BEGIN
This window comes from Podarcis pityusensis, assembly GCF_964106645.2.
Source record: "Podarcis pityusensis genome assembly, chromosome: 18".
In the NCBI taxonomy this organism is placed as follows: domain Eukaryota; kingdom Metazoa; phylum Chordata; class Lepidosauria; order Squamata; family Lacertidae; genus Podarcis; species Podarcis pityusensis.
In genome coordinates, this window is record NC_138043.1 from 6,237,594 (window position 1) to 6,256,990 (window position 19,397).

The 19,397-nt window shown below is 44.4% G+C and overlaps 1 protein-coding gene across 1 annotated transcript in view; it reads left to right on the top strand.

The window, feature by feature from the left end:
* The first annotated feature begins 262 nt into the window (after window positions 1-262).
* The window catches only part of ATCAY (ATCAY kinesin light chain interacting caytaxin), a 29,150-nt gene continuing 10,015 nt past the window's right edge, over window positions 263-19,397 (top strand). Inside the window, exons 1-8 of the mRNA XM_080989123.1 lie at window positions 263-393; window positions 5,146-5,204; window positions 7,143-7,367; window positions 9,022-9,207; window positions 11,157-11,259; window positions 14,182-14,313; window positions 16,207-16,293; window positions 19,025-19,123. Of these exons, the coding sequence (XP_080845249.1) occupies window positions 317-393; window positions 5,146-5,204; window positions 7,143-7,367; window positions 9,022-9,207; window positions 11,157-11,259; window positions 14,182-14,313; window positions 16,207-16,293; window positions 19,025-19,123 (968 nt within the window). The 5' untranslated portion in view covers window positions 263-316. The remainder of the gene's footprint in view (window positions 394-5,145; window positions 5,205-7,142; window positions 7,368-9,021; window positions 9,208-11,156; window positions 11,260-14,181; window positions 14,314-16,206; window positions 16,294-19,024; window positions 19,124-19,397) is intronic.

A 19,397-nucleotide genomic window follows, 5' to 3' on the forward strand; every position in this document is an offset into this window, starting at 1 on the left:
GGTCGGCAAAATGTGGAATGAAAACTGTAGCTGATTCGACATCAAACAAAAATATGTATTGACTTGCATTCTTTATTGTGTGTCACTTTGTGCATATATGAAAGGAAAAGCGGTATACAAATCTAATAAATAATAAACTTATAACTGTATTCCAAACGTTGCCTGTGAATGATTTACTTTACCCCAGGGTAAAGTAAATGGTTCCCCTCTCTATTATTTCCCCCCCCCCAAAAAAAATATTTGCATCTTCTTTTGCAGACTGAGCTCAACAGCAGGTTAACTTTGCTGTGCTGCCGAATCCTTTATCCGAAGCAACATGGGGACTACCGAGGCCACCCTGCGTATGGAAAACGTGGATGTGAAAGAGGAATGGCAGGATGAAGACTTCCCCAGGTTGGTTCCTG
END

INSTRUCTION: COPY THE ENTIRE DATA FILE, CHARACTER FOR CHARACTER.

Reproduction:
This window comes from Podarcis pityusensis, assembly GCF_964106645.2.
Source record: "Podarcis pityusensis genome assembly, chromosome: 18".
In the NCBI taxonomy this organism is placed as follows: domain Eukaryota; kingdom Metazoa; phylum Chordata; class Lepidosauria; order Squamata; family Lacertidae; genus Podarcis; species Podarcis pityusensis.
In genome coordinates, this window is record NC_138043.1 from 6,237,594 (window position 1) to 6,256,990 (window position 19,397).

The 19,397-nt window shown below is 44.4% G+C and overlaps 1 protein-coding gene across 1 annotated transcript in view; it reads left to right on the top strand.

The window, feature by feature from the left end:
* The first annotated feature begins 262 nt into the window (after window positions 1-262).
* The window catches only part of ATCAY (ATCAY kinesin light chain interacting caytaxin), a 29,150-nt gene continuing 10,015 nt past the window's right edge, over window positions 263-19,397 (top strand). Inside the window, exons 1-8 of the mRNA XM_080989123.1 lie at window positions 263-393; window positions 5,146-5,204; window positions 7,143-7,367; window positions 9,022-9,207; window positions 11,157-11,259; window positions 14,182-14,313; window positions 16,207-16,293; window positions 19,025-19,123. Of these exons, the coding sequence (XP_080845249.1) occupies window positions 317-393; window positions 5,146-5,204; window positions 7,143-7,367; window positions 9,022-9,207; window positions 11,157-11,259; window positions 14,182-14,313; window positions 16,207-16,293; window positions 19,025-19,123 (968 nt within the window). The 5' untranslated portion in view covers window positions 263-316. The remainder of the gene's footprint in view (window positions 394-5,145; window positions 5,205-7,142; window positions 7,368-9,021; window positions 9,208-11,156; window positions 11,260-14,181; window positions 14,314-16,206; window positions 16,294-19,024; window positions 19,124-19,397) is intronic.

A 19,397-nucleotide genomic window follows, 5' to 3' on the forward strand; every position in this document is an offset into this window, starting at 1 on the left:
GGTCGGCAAAATGTGGAATGAAAACTGTAGCTGATTCGACATCAAACAAAAATATGTATTGACTTGCATTCTTTATTGTGTGTCACTTTGTGCATATATGAAAGGAAAAGCGGTATACAAATCTAATAAATAATAAACTTATAACTGTATTCCAAACGTTGCCTGTGAATGATTTACTTTACCCCAGGGTAAAGTAAATGGTTCCCCTCTCTATTATTTCCCCCCCCCCAAAAAAAATATTTGCATCTTCTTTTGCAGACTGAGCTCAACAGCAGGTTAACTTTGCTGTGCTGCCGAATCCTTTATCCGAAGCAACATGGGGACTACCGAGGCCACCCTGCGTATGGAAAACGTGGATGTGAAAGAGGAATGGCAGGATGAAGACTTCCCCAGGTTGGTTCCTG